Understanding the Molecular Basis for Cellulose Recalcitrance with Atomistic Simulation

Friday, November 12, 2010: 9:10 AM
255 A Room (Salt Palace Convention Center)
Gregg T. Beckham1, James F. Matthews2, William S. Adney2, Michael E. Himmel2 and Michael F. Crowley2, (1)National Bioenergy Center, National Renewable Energy Laboratory, Golden, CO, (2)Biosciences Center, National Renewable Energy Laboratory, Golden, CO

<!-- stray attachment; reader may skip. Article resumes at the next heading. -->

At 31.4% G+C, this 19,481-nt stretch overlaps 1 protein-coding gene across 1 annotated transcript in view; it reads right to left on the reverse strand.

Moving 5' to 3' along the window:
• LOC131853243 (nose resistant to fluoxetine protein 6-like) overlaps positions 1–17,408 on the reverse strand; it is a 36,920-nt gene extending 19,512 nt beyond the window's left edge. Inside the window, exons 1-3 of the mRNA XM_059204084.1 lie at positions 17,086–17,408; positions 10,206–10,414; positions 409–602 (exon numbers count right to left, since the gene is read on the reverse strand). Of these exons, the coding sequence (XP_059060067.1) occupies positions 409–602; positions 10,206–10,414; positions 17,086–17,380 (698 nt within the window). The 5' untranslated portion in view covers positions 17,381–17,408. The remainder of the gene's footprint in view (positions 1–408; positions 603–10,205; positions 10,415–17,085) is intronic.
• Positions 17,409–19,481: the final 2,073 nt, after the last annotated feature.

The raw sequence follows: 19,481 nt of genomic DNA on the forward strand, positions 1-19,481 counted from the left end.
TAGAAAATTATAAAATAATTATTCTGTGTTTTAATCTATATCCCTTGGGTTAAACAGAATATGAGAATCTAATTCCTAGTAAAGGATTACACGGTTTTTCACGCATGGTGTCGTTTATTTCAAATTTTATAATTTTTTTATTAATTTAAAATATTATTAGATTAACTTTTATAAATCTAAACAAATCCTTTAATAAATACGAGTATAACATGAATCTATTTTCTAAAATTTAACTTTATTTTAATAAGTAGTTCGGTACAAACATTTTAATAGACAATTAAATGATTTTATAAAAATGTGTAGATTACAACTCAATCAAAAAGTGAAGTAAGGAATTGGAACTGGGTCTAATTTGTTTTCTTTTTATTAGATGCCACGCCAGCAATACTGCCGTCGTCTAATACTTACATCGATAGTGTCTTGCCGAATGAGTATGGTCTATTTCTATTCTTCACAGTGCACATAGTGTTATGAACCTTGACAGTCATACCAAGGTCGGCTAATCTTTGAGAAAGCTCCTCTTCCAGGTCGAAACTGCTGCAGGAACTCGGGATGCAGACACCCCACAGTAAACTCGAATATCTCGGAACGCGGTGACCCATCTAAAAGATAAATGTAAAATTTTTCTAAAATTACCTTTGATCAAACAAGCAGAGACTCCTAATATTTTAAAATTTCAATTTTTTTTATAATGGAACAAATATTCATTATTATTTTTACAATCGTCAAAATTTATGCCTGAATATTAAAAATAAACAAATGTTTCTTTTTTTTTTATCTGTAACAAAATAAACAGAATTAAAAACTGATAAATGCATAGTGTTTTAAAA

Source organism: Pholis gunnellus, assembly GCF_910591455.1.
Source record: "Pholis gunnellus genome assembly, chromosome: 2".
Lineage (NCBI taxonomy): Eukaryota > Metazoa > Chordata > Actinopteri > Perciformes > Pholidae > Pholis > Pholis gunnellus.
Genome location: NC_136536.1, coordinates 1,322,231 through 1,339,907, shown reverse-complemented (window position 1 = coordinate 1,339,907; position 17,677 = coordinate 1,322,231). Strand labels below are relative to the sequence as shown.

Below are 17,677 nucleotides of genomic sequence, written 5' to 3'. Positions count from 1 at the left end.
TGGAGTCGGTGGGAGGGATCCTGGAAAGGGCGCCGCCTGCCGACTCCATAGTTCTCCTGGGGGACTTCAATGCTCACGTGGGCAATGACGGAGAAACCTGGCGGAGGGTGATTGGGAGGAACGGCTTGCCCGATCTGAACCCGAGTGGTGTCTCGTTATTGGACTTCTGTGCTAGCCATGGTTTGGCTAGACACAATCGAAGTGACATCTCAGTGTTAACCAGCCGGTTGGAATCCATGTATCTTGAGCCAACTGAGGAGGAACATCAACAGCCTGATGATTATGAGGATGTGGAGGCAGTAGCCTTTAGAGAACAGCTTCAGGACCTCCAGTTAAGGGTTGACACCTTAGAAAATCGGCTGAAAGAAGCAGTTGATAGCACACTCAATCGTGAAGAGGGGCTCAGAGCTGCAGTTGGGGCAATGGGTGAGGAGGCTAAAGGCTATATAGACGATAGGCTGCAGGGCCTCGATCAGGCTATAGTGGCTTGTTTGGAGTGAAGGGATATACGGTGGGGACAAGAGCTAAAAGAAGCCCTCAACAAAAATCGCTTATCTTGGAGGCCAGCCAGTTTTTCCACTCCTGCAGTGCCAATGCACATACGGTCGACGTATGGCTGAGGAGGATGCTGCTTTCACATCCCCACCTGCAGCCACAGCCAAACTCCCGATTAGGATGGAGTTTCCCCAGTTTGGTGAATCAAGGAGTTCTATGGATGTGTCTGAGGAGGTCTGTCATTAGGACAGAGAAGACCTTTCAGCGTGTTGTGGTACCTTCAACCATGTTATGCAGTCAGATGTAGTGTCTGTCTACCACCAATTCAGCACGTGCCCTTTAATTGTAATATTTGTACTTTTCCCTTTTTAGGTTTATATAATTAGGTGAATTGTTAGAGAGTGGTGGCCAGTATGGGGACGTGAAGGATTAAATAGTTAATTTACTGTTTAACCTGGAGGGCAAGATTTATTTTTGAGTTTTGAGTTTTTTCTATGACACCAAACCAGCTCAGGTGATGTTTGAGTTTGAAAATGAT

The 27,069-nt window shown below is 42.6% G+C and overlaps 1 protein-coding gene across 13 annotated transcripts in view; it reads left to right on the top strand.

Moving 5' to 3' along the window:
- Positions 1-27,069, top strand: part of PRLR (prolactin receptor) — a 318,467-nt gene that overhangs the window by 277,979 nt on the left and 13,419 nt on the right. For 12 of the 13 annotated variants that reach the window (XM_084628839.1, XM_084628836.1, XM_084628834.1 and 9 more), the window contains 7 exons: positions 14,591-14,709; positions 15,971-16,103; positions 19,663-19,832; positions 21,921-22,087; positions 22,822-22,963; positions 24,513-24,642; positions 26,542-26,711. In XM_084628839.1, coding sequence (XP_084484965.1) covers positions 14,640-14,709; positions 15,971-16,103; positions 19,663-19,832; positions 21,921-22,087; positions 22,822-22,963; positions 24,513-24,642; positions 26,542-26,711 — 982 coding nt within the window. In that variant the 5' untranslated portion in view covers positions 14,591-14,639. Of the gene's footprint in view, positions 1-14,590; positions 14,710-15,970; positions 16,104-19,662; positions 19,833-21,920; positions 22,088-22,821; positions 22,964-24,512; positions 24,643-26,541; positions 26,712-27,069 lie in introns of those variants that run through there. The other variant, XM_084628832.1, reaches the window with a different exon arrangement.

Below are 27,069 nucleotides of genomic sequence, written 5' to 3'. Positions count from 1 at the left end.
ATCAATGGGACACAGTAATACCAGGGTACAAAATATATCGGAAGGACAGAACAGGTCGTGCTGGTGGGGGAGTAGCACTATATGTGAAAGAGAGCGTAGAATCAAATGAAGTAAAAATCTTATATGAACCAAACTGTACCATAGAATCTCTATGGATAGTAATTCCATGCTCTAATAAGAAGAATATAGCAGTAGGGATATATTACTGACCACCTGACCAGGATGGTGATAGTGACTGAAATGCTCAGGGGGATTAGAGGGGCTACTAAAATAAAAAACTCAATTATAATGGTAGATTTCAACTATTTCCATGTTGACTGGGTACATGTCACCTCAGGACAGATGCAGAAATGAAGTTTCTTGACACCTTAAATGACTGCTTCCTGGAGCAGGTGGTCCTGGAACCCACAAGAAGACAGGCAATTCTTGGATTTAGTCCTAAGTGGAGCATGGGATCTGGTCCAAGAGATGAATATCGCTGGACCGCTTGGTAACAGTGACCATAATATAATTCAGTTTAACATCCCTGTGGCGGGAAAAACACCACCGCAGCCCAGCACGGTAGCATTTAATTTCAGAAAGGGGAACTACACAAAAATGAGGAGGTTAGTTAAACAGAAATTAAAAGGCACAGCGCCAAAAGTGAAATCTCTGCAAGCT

Cellulose-degrading organisms in the biosphere have evolved a complex cocktail of enzymes for overcoming biomass recalcitrance. Most enzyme cocktails contain both processive and non-processive cellulases, which are able to de-crystallize single cellulose strands and hydrolyze the glycosidic linkages along a cellulose chain. A ubiquitous step that both processive and non-processive cellulases must accomplish is cellulose de-crystallization, for which there is an inherent thermodynamic penalty. Here, we measure the thermodynamic cost for cellulose de-crystallization as a function of cellulose morphology and polymorph at the atomic scale with molecular simulation. Our results indicate how enzymes may have evolved to degrade biomass in the biosphere at the molecular-level and suggest directions for increasing the enzymatic accessibility for cellulose digestion in biofuels applications.

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